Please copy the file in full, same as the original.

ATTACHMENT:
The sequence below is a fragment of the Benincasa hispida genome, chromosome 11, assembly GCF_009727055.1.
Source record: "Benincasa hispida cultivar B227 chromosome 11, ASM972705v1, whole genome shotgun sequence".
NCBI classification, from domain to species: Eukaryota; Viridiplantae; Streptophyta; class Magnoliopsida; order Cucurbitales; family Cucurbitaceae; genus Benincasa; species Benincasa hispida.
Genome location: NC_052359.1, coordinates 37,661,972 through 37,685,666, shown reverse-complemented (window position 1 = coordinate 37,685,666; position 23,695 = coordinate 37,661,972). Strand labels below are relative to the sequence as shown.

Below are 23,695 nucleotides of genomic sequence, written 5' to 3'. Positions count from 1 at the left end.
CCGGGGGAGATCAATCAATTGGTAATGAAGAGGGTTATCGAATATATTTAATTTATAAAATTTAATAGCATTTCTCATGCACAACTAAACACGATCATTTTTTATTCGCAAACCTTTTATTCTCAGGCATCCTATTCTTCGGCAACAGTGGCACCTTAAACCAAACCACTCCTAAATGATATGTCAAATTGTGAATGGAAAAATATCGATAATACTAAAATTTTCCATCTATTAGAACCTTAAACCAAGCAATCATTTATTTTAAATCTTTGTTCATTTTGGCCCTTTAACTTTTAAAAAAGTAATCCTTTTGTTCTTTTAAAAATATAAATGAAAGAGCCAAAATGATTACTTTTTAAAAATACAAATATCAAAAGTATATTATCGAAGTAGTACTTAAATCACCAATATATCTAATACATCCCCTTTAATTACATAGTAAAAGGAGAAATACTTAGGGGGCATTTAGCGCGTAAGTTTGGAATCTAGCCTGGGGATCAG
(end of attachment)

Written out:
The sequence below is a fragment of the Benincasa hispida genome, chromosome 11, assembly GCF_009727055.1.
Source record: "Benincasa hispida cultivar B227 chromosome 11, ASM972705v1, whole genome shotgun sequence".
NCBI classification, from domain to species: Eukaryota; Viridiplantae; Streptophyta; class Magnoliopsida; order Cucurbitales; family Cucurbitaceae; genus Benincasa; species Benincasa hispida.
Genome location: NC_052359.1, coordinates 37,661,972 through 37,685,666, shown reverse-complemented (window position 1 = coordinate 37,685,666; position 23,695 = coordinate 37,661,972). Strand labels below are relative to the sequence as shown.

Below are 23,695 nucleotides of genomic sequence, written 5' to 3'. Positions count from 1 at the left end.
CCGGGGGAGATCAATCAATTGGTAATGAAGAGGGTTATCGAATATATTTAATTTATAAAATTTAATAGCATTTCTCATGCACAACTAAACACGATCATTTTTTATTCGCAAACCTTTTATTCTCAGGCATCCTATTCTTCGGCAACAGTGGCACCTTAAACCAAACCACTCCTAAATGATATGTCAAATTGTGAATGGAAAAATATCGATAATACTAAAATTTTCCATCTATTAGAACCTTAAACCAAGCAATCATTTATTTTAAATCTTTGTTCATTTTGGCCCTTTAACTTTTAAAAAAGTAATCCTTTTGTTCTTTTAAAAATATAAATGAAAGAGCCAAAATGATTACTTTTTAAAAATACAAATATCAAAAGTATATTATCGAAGTAGTACTTAAATCACCAATATATCTAATACATCCCCTTTAATTACATAGTAAAAGGAGAAATACTTAGGGGGCATTTAGCGCGTAAGTTTGGAATCTAGCCTGGGGATCAG